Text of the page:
And now, now I think, the old nun in the courtyard has also died. The dead in the mirror make room when someone newly deceased arrives. Sometimes a bee flies through the window and flies around in the mirror among the dead. The dead see it, they see the steam from the percolating espresso machine on the stove. Or a bird flies through the open window and flies around in the mirror. I shower in the bathtub, see myself naked among the dead in the mirror. In the courtyard, the letter carrier rings a doorbell. Does he have heart disease, like many Turkish letter carriers? It’s raining on the balcony and over the dead in the mirror. Sometimes hundreds of small mosquitoes come and spin like crazy around the light bulb that hangs in front of the mirror.


I waited a while longer in the dark, my back against the radiator, but the old nun’s light didn’t come on again in the kitchen mirror. In the end I turned the kitchen light on after all. In the mirror I saw myself, the kitchen, the bathtub, and the balcony that looked out on the courtyard. The courtyard looked exactly as it had many years ago, when I had first seen it. Only the tree in front of the nuns’ building had now grown very large. If that tree there hadn’t kept growing, I might believe that the nuns’ building wasn’t a real house but a large photograph hanging there in the sky. And this photograph was then reflected in the mirror that hung over the table where the telephone stood. I always stood in front of the mirror whenever I used the telephone. The mirror showed me whether I loved the person I happened to be talking to or not. When I didn’t love someone, I began to see the dust on the kitchen shelves or on the picture frames in the mirror, or I saw that a picture was hanging crooked on the wall. I’ll have to straighten it later. In the mirror I saw myself once again, heard my voice, saw the kitchen, and the kitchen extended itself to the nuns’ house in the courtyard. The urban studies specialist in Paris had once written about the residential aesthetic of the Orient. The people there extended their houses into alleyways. That’s how a window would suddenly find itself in front of the neighbors’ window. The houses got all mixed up together, and so something resembling labyrinths came into being. The neighbors woke up nose to nose. With three mirrors I too had extended this apartment as far as the house in the courtyard. One mirror in the kitchen. From the kitchen, you could walk, left and right, into two other rooms. In the room on the right, there was a large mirror in the corner, and in the room on the left, hanging over a painter’s cabinet, there was likewise a very large mirror suspended from the high ceiling. The three mirrors gathered all the windows and floors and the garden of the nuns’ house together from three different perspectives. When I stood with my back to the courtyard, I saw all the nuns’ windows and their garden in the three mirrors. We all lived in three mirrors nose-to-nose together. When I woke up, I did not look into the courtyard from the balcony, but looked in the mirror instead. I made coffee or wrote or cleaned and could see the courtyard and my neighbors, again and again, in my rooms. Sometimes little accidents also happened because of the mirrors. The nuns rented a few rooms on the second floor to a printing-house. I saw three printers standing there at their machines, and in the mornings and in the afternoons, whenever they took a break, they would stand at the three windows directly across from my apartment, and drink coffee. One morning I was walking naked from the bed to the kitchen, and one of the printers standing at the window with a coffee cup in hand saw me. I threw myself onto the floor, and almost in synchrony, he also threw himself onto the floor with me. I crawled to the corner, where he couldn’t see me any more, and looked into a mirror to see what he was doing now. He stood up, with his back to the window, and went on drinking his coffee. Besides the three rooms onto the courtyard, in which the three mirrors stood, the spacious old-style apartment had three other rooms. But these other rooms overlooked a large street. The curtains there were always closed. Across from the building there was a Knights Hospitallers Clinic. From there, young men dressed in white nurses’ smocks would drive into the city with sirens on. My boyfriend’s piano stood in one room. He was always working in Vienna or Munich and seldom lived in the apartment. When he was there, he would play the piano, and I would listen to him while I stood in front of the mirror and kept watching the nuns or the printers in the courtyard. It seemed to me as if I had placed my salon at their disposal for the purpose of hearing piano music. I called my mother. “Mother, Karl is playing the piano now for the entire courtyard and for you.”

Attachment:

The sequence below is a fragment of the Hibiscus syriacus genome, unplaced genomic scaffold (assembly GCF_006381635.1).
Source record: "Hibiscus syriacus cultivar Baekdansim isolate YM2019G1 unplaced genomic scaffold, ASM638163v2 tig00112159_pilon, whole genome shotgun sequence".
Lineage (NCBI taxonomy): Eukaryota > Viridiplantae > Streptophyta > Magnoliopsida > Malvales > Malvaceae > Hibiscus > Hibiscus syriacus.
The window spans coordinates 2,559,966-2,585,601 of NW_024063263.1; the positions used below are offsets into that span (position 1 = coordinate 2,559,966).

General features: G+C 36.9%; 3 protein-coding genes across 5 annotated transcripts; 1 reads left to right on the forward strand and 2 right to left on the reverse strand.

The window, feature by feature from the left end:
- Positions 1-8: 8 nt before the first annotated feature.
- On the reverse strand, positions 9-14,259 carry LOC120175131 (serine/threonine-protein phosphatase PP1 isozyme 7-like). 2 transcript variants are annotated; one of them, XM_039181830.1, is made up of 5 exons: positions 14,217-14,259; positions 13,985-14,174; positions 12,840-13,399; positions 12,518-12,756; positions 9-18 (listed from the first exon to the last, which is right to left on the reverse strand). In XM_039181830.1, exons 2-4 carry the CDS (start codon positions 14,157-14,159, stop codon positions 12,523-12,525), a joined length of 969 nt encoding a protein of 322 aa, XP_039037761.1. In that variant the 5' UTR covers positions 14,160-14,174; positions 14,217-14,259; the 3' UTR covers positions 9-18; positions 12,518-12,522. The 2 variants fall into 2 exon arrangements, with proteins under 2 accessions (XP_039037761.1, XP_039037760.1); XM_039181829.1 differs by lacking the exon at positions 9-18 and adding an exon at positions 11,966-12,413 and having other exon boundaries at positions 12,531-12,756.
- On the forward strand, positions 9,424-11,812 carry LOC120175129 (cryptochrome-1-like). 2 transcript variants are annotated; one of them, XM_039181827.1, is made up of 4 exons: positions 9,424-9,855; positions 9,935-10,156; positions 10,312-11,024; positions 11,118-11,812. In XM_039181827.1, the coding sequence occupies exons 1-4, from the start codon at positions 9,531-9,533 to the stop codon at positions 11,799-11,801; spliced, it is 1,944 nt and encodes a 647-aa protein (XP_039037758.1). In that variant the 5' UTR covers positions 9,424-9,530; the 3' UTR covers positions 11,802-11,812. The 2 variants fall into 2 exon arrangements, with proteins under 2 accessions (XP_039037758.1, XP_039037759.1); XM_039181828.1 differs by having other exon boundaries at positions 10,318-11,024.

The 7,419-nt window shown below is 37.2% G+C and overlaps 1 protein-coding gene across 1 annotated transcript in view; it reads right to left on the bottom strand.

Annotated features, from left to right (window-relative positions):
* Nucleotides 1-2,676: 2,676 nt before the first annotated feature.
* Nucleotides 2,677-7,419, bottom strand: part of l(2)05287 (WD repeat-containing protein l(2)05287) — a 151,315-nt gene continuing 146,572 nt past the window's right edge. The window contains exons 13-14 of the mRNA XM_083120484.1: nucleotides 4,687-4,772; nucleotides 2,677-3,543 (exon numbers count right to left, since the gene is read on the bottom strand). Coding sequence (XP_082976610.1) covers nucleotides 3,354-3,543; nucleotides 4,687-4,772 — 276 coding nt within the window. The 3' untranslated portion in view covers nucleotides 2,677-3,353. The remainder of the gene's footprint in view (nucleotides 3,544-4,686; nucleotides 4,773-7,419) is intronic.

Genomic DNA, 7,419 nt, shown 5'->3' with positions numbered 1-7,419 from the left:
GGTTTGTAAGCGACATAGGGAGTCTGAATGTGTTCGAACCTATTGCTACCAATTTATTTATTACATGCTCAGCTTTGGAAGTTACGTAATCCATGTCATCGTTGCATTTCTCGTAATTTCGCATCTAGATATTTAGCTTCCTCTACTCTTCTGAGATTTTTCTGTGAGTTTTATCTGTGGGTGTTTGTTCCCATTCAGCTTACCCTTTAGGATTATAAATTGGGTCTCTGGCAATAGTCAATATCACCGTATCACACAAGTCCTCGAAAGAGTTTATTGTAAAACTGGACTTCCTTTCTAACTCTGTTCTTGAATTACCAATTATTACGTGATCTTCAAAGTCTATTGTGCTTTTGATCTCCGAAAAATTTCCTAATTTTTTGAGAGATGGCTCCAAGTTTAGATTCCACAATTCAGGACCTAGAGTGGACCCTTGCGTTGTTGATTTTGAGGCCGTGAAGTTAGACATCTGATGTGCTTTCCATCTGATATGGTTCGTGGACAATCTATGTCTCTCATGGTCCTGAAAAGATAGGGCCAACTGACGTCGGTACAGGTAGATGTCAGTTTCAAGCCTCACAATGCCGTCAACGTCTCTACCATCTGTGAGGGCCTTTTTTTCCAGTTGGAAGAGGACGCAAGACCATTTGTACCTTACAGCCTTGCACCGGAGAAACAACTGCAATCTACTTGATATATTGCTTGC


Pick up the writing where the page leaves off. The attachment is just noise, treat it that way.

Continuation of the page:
“Karl, please play A Maiden’s Prayer. Karl, please play Oh, Love is a Sweet Light. Karl, please play A Stranger I Came, and a Stranger I Depart.”